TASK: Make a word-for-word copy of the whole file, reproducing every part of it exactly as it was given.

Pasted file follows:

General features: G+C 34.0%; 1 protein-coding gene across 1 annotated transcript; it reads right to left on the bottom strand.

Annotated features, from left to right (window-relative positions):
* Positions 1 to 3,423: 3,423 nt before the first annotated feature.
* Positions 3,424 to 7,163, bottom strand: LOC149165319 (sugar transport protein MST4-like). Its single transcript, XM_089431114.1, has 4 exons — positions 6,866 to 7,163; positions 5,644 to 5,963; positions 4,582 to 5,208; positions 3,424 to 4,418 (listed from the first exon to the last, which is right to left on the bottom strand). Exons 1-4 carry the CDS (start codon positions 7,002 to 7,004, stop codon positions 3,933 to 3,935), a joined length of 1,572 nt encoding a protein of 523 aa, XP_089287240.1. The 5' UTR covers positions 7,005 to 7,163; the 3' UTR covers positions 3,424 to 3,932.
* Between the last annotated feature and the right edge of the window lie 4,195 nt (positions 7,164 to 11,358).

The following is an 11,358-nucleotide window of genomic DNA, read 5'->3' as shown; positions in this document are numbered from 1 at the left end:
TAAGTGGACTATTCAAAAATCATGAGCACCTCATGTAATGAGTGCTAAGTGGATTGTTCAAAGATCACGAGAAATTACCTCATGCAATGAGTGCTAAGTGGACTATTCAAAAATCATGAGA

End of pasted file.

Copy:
General features: G+C 34.0%; 1 protein-coding gene across 1 annotated transcript; it reads right to left on the bottom strand.

Annotated features, from left to right (window-relative positions):
* Positions 1 to 3,423: 3,423 nt before the first annotated feature.
* Positions 3,424 to 7,163, bottom strand: LOC149165319 (sugar transport protein MST4-like). Its single transcript, XM_089431114.1, has 4 exons — positions 6,866 to 7,163; positions 5,644 to 5,963; positions 4,582 to 5,208; positions 3,424 to 4,418 (listed from the first exon to the last, which is right to left on the bottom strand). Exons 1-4 carry the CDS (start codon positions 7,002 to 7,004, stop codon positions 3,933 to 3,935), a joined length of 1,572 nt encoding a protein of 523 aa, XP_089287240.1. The 5' UTR covers positions 7,005 to 7,163; the 3' UTR covers positions 3,424 to 3,932.
* Between the last annotated feature and the right edge of the window lie 4,195 nt (positions 7,164 to 11,358).

The following is an 11,358-nucleotide window of genomic DNA, read 5'->3' as shown; positions in this document are numbered from 1 at the left end:
TAAGTGGACTATTCAAAAATCATGAGCACCTCATGTAATGAGTGCTAAGTGGATTGTTCAAAGATCACGAGAAATTACCTCATGCAATGAGTGCTAAGTGGACTATTCAAAAATCATGAGA